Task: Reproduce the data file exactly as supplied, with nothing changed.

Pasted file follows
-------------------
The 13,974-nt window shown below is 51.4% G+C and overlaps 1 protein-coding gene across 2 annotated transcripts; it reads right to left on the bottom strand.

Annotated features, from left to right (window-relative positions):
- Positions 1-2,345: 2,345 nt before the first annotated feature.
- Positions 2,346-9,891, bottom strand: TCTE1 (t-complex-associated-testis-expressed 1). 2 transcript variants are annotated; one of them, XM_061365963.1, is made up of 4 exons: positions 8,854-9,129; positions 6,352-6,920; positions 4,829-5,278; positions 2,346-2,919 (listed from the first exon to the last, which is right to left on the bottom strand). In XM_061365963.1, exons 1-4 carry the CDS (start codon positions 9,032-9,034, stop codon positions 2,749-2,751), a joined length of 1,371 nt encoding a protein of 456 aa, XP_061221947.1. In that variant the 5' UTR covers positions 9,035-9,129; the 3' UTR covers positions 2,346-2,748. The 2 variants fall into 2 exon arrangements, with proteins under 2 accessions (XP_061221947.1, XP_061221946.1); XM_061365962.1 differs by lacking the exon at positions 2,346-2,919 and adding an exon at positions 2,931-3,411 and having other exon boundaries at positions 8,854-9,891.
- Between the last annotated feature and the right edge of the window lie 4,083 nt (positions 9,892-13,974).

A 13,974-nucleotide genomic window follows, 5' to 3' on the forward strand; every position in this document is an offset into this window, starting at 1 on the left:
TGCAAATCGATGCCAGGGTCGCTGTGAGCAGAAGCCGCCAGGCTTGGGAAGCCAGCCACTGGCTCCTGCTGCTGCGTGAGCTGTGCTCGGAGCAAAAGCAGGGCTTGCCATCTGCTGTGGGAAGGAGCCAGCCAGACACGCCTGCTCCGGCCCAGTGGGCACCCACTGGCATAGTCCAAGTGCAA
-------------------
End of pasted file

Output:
The 13,974-nt window shown below is 51.4% G+C and overlaps 1 protein-coding gene across 2 annotated transcripts; it reads right to left on the bottom strand.

Annotated features, from left to right (window-relative positions):
- Positions 1-2,345: 2,345 nt before the first annotated feature.
- Positions 2,346-9,891, bottom strand: TCTE1 (t-complex-associated-testis-expressed 1). 2 transcript variants are annotated; one of them, XM_061365963.1, is made up of 4 exons: positions 8,854-9,129; positions 6,352-6,920; positions 4,829-5,278; positions 2,346-2,919 (listed from the first exon to the last, which is right to left on the bottom strand). In XM_061365963.1, exons 1-4 carry the CDS (start codon positions 9,032-9,034, stop codon positions 2,749-2,751), a joined length of 1,371 nt encoding a protein of 456 aa, XP_061221947.1. In that variant the 5' UTR covers positions 9,035-9,129; the 3' UTR covers positions 2,346-2,748. The 2 variants fall into 2 exon arrangements, with proteins under 2 accessions (XP_061221947.1, XP_061221946.1); XM_061365962.1 differs by lacking the exon at positions 2,346-2,919 and adding an exon at positions 2,931-3,411 and having other exon boundaries at positions 8,854-9,891.
- Between the last annotated feature and the right edge of the window lie 4,083 nt (positions 9,892-13,974).

A 13,974-nucleotide genomic window follows, 5' to 3' on the forward strand; every position in this document is an offset into this window, starting at 1 on the left:
TGCAAATCGATGCCAGGGTCGCTGTGAGCAGAAGCCGCCAGGCTTGGGAAGCCAGCCACTGGCTCCTGCTGCTGCGTGAGCTGTGCTCGGAGCAAAAGCAGGGCTTGCCATCTGCTGTGGGAAGGAGCCAGCCAGACACGCCTGCTCCGGCCCAGTGGGCACCCACTGGCATAGTCCAAGTGCAA